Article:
Abortion fails the political test

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The Independent Online
Our poll gave voters a choice of two statements: 76 per cent agreed that: "Abortion is a moral issue and should be kept right out of politics." Only 14 per cent opted for the alternative: "Abortion is a political as well as a moral issue and the political parties should make it clear whether they are pro- or anti-abortion." The remaining 9 per cent did not know, according to this week's Independent/Harris poll.

The findings suggest the electorate has no truck with Thomas Winning, the Roman Catholic Archbishop of Glasgow, who has attacked Tony Blair over his support for the present abortion law. The Pro-Life Alliance also looks doomed in its bid to stand 50 candidates on a policy of absolute opposition to abortion.

A spokesman for Cardinal Winning said: "Was it politicians who legalised abortion or wasn't it? We have seen 4.25 million abortions take place overwhelmingly for social reasons as a result of a political decision."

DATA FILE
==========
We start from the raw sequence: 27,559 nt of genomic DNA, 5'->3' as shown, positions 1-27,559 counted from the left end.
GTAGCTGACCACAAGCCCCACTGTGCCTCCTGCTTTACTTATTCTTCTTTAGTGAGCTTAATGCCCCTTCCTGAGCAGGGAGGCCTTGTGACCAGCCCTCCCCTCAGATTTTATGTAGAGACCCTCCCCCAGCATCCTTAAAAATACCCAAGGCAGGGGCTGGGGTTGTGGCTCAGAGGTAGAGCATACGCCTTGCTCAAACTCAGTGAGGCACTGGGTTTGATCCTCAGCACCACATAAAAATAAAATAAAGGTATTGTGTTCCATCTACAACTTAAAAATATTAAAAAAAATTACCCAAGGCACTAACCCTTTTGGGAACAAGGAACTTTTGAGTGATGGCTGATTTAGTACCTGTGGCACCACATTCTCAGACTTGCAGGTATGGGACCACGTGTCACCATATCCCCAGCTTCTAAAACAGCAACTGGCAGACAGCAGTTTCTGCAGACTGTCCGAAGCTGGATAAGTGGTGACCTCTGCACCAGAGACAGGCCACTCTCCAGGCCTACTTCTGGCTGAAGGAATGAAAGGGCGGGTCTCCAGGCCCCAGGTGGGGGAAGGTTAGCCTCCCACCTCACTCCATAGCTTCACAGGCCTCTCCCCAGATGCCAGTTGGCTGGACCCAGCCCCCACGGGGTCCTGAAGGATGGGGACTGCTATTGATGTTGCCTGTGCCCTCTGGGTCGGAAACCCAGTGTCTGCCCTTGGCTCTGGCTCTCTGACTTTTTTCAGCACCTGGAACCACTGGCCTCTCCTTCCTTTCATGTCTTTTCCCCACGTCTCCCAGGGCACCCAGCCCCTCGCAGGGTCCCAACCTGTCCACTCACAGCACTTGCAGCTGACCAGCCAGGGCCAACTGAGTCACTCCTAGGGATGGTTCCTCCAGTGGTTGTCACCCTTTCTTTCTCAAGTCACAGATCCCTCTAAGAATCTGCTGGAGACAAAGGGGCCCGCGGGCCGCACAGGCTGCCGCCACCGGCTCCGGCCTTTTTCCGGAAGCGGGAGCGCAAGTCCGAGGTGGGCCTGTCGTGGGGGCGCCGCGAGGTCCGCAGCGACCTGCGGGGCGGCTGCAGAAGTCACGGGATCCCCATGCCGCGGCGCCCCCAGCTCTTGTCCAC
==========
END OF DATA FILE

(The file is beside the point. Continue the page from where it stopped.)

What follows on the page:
Mr Blair, the Labour leader, has said he personally is opposed to abortion but that he does not believe he should legislate to force women to have unwanted children. The Labour Party leaves the issue to the conscience of individual MPs.

Bruno Quintavalle, director of the Pro-Life Alliance, said: "This shows the need for our campaign to change attitudes. Abortion is the most political of all issues because it is about the value of human life."

Other poll evidence has shown a trend over the past two decades towards more liberal views on abortion, with a clear majority agreeing that women should have the right to choose.

Harris Research interviewed 1,016 adults in their homes between 14 and 17 March.